But in returns late tonight, the reforms appeared to be going down to defeat. The Associated Press reported that with ballots from the 1,234 polling places in the capital counted among the more than 6,000 throughout the country there were 433,796 "no" votes, compared to 131,579 "yes" votes. Turnout was low, at just over 20 percent. No returns were immediately available from outlying areas, where support for the referendum may have been higher.

    On Dec. 29, 1996, the government and a coalition of guerrilla groups signed the peace accords that ended the war and laid out a series of proposals for Guatemala's most significant social, economic and institutional changes in more than 50 years. But turning these agreements into laws or constitutional articles has not been easy.

    Efforts were almost derailed several times in Congress, as right-wing parties such as the Guatemalan Republican Front strongly criticized the changes before eventually voting for amended versions. Twelve of the reforms on the ballot were based on the peace accords, and the overall package was divided into four categories: Social Rights and the Nation, the Legislative Branch, the Executive Branch and the Judicial Branch and the Administration of Justice.

    "This is decisive. There is no fallback. If the referendum is defeated, particularly the army and the indigenous parts, the peace process in effect stops dead in its tracks," said George R. Vickers, executive director of the Washington Office on Latin America. "It will create a very negative dynamic within the country and you will get a lot of political recriminations."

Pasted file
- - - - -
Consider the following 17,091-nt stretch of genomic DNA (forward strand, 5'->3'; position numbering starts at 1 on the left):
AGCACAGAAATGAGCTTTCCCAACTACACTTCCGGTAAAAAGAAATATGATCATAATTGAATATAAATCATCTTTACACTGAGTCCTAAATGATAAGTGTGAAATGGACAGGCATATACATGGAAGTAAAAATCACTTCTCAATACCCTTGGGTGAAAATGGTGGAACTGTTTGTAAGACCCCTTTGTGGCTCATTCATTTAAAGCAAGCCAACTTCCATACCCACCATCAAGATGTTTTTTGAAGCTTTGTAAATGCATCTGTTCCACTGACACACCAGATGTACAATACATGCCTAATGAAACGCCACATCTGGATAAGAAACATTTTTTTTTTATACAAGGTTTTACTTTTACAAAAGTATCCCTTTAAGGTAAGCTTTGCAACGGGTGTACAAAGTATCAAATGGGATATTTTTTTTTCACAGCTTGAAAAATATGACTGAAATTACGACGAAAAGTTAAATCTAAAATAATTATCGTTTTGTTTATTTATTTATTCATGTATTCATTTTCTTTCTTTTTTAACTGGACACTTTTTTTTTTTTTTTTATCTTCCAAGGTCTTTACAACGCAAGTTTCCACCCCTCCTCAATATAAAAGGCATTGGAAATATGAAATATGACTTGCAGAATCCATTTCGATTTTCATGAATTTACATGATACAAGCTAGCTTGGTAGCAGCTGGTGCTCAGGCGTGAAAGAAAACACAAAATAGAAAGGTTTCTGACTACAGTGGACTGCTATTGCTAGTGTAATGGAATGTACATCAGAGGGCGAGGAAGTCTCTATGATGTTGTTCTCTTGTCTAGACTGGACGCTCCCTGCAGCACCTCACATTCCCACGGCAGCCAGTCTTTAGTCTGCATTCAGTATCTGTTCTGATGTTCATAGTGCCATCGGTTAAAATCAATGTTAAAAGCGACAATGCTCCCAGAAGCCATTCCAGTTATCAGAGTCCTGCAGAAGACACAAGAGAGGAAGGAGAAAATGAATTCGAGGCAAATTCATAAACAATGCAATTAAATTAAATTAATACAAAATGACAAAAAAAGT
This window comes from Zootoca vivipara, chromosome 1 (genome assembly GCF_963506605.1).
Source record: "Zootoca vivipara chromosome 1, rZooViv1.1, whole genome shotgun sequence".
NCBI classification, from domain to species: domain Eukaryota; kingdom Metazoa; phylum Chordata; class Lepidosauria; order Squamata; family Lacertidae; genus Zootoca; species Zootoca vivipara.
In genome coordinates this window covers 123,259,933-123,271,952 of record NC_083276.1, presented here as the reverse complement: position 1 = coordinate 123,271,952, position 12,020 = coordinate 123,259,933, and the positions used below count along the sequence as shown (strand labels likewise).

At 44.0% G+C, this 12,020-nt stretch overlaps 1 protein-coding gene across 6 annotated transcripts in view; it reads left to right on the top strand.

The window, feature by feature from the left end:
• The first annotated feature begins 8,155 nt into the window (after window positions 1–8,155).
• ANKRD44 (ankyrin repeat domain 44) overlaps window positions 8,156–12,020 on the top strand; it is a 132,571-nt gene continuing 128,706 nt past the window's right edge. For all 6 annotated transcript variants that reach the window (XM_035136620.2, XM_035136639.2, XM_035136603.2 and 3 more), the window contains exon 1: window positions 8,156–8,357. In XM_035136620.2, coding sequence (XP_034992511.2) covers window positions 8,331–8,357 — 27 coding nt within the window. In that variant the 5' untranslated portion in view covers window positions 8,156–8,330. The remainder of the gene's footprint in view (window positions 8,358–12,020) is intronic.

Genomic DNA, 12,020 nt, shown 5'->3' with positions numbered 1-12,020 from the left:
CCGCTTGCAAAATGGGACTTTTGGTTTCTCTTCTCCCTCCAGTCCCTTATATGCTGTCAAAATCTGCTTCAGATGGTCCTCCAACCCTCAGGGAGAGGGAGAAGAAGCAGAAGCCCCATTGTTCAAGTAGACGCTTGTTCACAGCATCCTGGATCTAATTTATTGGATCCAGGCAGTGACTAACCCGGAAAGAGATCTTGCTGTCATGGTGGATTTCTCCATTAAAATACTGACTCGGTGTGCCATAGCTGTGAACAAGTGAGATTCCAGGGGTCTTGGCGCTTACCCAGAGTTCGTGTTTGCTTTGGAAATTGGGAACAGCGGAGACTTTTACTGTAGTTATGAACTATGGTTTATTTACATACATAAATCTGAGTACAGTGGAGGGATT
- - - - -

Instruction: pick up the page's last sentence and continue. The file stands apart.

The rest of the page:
The most controversial changes are those specifying that Guatemala is a multilingual and multicultural nation with official recognition of 24 indigenous languages in addition to Spanish. The changes also would allow indigenous authorities to resolve local disputes according to their traditions, as long as all parties agree to submit to them.

    But many of those opposed to the reforms covering indigenous Guatemalans who account for more than 50 percent of the population of 11 million said they feared the country would become even more splintered.

    "Instead of trying to unify Guatemala, they [Congress] are going to separate it," said Miriam de Cordon, a housewife from an exclusive Guatemala City neighborhood. "If the people do not have to learn Spanish they will not. The country is going to end up like Kosovo."

    Other critics have complained that Congress was trying to ram through a package of dramatic reforms decided behind closed doors, rather than with the participation of a broad sector of society.

    Manfredo Maroquin, director of the political think tank Citizen Action, said of tonight's early results in Guatemala City: "It is not a rejection of the content [of the reforms] but it is a rejection of the political class. There needs to be more transparency. They need to come up with the reforms in front of the people and not behind their backs."

    As for Gonzalez's assassination, some voters said they believed it was meant to intimidate people who planned to vote in favor of the changes. His slaying came just over a year after Roman Catholic Bishop Juan Jose Gerardi, a beloved human rights crusader, was bludgeoned to death following the release of a church report blaming the army for most of the atrocities committed during the war. The crime has not been solved, and human rights groups have criticized the government for not seriously investigating evidence that some military men may have been involved.

    © Copyright 1999 The Washington Post Company